The world will always need food, and New Zealand is enviably positioned to capitalise on this, writes future foods expert Rosie Bosworth – but we need to take a few big steps first.
It’s a bittersweet moment for New Zealand. As a nation we’ve collectively worked hard to successfully flatten the curve (for now). But for many Kiwi businesses and industries, the economic aftermath of Covid-19 has not been pretty. As with many countries, there have been winners and losers. With some of New Zealand’s top export-earning industries – like international tourism and education, which contribute $16.2 and $5.1 billion respectively to our GDP – having been effectively decommissioned in the wake of Covid, New Zealand must now focus on its other economic heavyweights to help even up the balance sheets.
Now more than ever, our thriving agriculture and food and beverage sectors will be key economic lifelines for the country and crucial points of job creation for hundreds, if not thousands, of Covid-displaced New Zealanders hungry for work. Why? Because the world will always need food. Natural, honest, trusted products that New Zealand is enviably positioned to produce better than any other nation on the planet. Especially in a Covid world, where consumers globally are increasingly seeking immune-boosting, healthy and sustainable products.
As a net exporter of food for more than 40 million people, generating nearly $48 billion in exports, New Zealand’s primary sector is responsible for producing some of the world’s finest dairy, meat, wine, wool, seafood, honey, fruit, vegetables and craft beverages. As consumers around the world gravitate towards buying local, the sector could have a lot to lose. Fortunately, the cards are stacked in our favour. Our small island nation has been dubbed “a coronavirus safe haven” by international research organisation Deep Knowledge Group, which ranked it one of the three safest countries in the world. New Zealand’s strict lockdown procedures and rapid response to the virus, coupled with our existing strong track record of producing high-quality food and beverages the world trusts, will serve as the additional drawcard we need to lure more consumers globally towards our premium foods and natural products.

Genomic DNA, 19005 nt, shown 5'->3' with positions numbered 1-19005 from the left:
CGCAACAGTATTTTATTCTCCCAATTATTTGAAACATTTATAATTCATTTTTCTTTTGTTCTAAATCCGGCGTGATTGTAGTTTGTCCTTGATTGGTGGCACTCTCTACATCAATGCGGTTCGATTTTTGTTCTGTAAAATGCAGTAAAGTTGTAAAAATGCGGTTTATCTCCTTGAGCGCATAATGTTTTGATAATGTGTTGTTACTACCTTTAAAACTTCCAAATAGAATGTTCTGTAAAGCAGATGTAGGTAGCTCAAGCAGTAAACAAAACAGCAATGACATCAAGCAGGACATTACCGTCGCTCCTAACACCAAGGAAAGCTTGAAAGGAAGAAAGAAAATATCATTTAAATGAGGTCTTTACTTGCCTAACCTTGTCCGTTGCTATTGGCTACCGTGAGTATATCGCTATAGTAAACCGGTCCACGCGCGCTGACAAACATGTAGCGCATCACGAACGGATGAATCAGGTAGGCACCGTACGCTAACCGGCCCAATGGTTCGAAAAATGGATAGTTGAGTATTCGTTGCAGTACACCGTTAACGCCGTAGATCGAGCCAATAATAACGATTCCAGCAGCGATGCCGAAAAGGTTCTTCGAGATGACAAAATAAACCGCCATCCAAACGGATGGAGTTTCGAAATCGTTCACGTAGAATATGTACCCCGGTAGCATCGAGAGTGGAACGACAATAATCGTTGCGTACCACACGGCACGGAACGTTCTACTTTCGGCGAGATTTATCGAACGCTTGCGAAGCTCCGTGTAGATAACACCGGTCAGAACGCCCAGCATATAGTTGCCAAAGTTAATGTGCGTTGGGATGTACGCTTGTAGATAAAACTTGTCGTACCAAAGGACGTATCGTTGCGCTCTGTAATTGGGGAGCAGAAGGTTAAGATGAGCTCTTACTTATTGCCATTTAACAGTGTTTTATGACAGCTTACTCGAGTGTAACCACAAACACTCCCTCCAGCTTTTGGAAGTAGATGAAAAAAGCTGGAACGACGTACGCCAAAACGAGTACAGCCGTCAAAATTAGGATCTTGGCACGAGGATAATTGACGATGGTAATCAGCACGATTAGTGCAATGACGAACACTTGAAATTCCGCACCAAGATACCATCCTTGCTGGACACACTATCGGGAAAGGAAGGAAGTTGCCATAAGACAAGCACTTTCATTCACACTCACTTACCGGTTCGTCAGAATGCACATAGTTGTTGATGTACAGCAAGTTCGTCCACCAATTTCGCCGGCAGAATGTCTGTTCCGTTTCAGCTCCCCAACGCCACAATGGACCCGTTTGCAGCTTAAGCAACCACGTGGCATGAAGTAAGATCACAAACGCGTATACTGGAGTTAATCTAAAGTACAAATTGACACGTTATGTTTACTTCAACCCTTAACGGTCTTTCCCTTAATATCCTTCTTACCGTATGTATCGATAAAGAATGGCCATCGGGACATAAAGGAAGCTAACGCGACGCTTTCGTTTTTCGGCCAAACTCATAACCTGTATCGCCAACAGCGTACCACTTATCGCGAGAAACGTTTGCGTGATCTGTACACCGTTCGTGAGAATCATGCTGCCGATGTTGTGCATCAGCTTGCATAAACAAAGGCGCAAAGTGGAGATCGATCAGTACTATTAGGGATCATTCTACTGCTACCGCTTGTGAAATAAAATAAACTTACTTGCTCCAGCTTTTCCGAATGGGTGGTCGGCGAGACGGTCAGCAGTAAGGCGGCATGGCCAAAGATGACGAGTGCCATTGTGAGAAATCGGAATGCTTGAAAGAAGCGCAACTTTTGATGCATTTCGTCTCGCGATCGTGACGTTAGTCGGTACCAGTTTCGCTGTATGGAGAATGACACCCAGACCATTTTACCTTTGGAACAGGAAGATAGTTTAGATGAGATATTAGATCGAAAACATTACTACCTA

The UN last month warned of threatened global food supply, spurred by the closure of more than 22 meatpacking plants across the US due to crowded and unsanitary factory conditions and thousands of meatpackers contracting the coronavirus. North America’s meat shortages have seen fast food chains like Wendy’s taking burgers off the menu at some of their restaurants. Thankfully, New Zealand’s agricultural industry is well positioned to fill this void and the numbers suggest the world is safe in the hands of our agricultural and food products. According to Statistics New Zealand, the monthly value of New Zealand’s red meat and co-product exports topped $1 billion for the first time in March – an increase of 12% on March 2019, even with Covid taken into consideration. Sirma Karapeeva, chief executive of New Zealand’s Meat Industry Association, says the sector is facing challenges and disruption to the supply chain, but there is strong demand for protein. “Consumers are clearly demanding healthy, natural and nutritious beef and lamb in the wake of Covid-19. There has been a growth in online transactions and sales for red meat, particularly in China.”